The First Night of Blog Party


Last night was the first night of Blog Party, a biweekly get-together hosted by me and Josh. Blog party aims to bring bloggers in the Windsor and Detroit area together to discuss ideas, get inspiration, and learn about blogging in a collaborative environment.

Since Blog Party is of course a party, we decorated accordingly.


The first meeting was all about getting to know each other and discussing why we blog and what we can do with our blogs. As a collective, we agreed on a meeting format consisting of a 15-20 minute tutorial to begin each session, followed by group “studio time” where everyone can work on their blog with help from me, Josh, and the rest of the group. Everyone had a lot of really great advice about what does and doesn’t work in the blogging world. It will be really beneficial to receive advice and opinions from such a diverse range of people.

We talked about what we want to see in tutorials; we’ll be covering information from how to take better photos and make web graphics to social networking and promoting your blog.


At the end of the meeting we all crowded around my computer and did a show and tell of blogs we all liked. Everyone who came got a stamp on their membership card and was sent on their way.

We plan on having accessible tutorials via Google Drive, just in case you miss a meeting. The next Blog Party is April 25, and even if you missed us yesterday, we hope you come!

The (Nearly Complete) Letter Library Archive

When the Letter Library was up earlier this month at CIVIC SPACE, each participant had the option to borrow a disposable camera from us, photograph their letters, and bring the cameras back. Well, after developing nearly all the cameras (still a few more to come) here is the nearly complete archive of all the photos we received from the project.

Feel free to comment below if any of these photos are yours, and please link us to photos that aren’t up in this archive that you took yourself!

Thanks to everyone who participated in the Letter Library and captioned the city.

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The Non-Workshop Workshop

The first Non-Workshop Workshop kicked off last night.

Every Thursday at 7pm at Civicspace, you can come in and discuss ideas or work on your own projects. You don’t need to come with something to do; Non-Workshop Workshop is also made to facilitate collaboration, and maybe someone else will come in with something that you’re interested in helping out with. See you next week!

Creative Mornings

Creative Mornings is a monthly morning gathering of creative people and brainchild of my girl crush the ever fantastic Tina Roth Eisenburg (of Swisssiss and TeuxDeux fame). Each event has a 10 minute lecture, a 20 minute discussion, and is done before 10am. They’re also all free of charge and include coffee. The video above is of Michael Bierut of Pentagram and is quite interesting if you can take the time to listen to it.

The event started in New York but is now hosted internationally in over 15 different cities. This is a fantastic way to invite the participation of creative people who don’t have the time to attend a big conference and probably the best way ever to start a Friday morning.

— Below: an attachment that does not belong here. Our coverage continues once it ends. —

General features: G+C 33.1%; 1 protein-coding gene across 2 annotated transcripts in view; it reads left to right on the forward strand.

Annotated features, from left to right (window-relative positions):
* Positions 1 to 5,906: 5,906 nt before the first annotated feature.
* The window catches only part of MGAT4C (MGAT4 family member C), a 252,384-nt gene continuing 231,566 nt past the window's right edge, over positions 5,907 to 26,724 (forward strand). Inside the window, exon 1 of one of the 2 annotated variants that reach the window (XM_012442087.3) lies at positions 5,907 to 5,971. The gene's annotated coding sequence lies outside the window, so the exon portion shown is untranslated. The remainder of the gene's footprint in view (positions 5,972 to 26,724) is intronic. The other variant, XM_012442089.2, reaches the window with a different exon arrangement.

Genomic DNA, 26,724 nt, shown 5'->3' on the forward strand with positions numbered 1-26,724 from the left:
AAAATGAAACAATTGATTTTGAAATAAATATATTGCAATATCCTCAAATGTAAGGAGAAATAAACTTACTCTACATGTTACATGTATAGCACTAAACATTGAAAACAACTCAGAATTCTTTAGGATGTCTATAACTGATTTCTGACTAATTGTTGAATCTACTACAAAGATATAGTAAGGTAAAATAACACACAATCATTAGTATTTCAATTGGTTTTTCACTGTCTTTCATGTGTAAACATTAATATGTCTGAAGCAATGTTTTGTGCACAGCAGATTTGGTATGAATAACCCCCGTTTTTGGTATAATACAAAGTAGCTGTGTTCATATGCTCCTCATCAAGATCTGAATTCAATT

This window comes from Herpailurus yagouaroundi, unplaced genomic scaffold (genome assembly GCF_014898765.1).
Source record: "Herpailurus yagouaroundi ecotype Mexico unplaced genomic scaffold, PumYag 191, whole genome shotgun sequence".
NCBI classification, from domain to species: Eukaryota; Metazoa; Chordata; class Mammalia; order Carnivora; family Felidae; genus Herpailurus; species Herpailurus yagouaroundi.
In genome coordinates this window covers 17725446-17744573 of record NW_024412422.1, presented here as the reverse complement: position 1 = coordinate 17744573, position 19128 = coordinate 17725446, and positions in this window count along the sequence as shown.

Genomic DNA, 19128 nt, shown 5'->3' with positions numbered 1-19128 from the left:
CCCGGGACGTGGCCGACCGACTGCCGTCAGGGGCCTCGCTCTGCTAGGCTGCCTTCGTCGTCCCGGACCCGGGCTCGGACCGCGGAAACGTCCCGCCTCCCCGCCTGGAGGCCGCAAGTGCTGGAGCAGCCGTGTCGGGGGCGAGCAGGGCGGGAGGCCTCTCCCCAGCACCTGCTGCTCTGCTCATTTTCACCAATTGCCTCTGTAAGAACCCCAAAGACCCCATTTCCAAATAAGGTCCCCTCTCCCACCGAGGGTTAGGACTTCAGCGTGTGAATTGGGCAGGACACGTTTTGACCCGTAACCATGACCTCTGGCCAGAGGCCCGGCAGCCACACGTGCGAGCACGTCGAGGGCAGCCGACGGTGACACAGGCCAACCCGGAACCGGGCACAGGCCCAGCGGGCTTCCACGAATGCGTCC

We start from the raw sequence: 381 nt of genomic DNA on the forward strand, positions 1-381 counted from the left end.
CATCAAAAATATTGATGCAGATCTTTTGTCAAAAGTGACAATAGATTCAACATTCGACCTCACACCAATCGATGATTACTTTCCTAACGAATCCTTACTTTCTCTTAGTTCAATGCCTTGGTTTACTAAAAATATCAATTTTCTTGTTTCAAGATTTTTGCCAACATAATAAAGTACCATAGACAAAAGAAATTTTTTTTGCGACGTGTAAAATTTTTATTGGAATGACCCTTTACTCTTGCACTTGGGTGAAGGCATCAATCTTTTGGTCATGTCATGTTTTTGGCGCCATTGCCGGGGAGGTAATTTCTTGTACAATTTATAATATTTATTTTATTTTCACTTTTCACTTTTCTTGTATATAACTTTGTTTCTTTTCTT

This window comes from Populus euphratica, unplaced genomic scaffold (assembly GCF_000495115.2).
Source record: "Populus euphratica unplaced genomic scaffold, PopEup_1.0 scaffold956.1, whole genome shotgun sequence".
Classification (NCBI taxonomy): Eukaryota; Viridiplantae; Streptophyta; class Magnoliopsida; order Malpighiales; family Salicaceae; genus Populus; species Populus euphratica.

Detroit Soup

Hey everyone! Anyone aware of Detroit Soup? It’s a micro-grant project, and it’s happening tonight. For 5$ you get delicious food, a vote, and a chance to meet awesome new people. It’s just a 5 minute drive from the bridge. Be there!

There’s No Place Like Home – A Report and Musings from the CBC Windsor Town Hall Meeting

Last Tuesday I had the pleasure of attending the first CBC Town Hall Meeting at the Capitol.

The meeting was really interesting. The event was about an hour long and included a panel and video interviews. The panel itself was quite impressive, consisting of Mayor Eddie Francis, Coun. Al Maghnieh, marketing professor Vincent Georgie, Michael Lomonaco of Grand Rapids, and University of Windsor Assistant Provost David Bussiere.

During the discussion, you had the option of tweeting or Facebook messaging @CBCWindsor questions or comments and some of them got displayed on the big screen. You can check out what went up here.

I think if this meeting had a theme song, it would be called “This is a Great Place for Young Entrepreneurs” as that’s what I kept hearing again and again throughout the night. The meeting’s focus was mostly about jobs; there were videos from “millenials” (aka those from Generation Y, born from the 70s to the early 2000s) who had started up their own businesses, particularly the Priced Green stores and a massage clinic on Ottawa street. There was a lot of talk about how Windsor is a safe haven for young entrepreneurs as cost of living is low and therefore risk in investments are also low. The presenter from Grand Rapids, Michael Lomonaco echoed this sentiment when he talked about how successful his business, a technology firm, has become and how Windsor can emulate this success. Another theme of the night was white collar jobs. Windsor apparently doesn’t have enough of them, especially in the downtown core, and steps are being taken to fix that.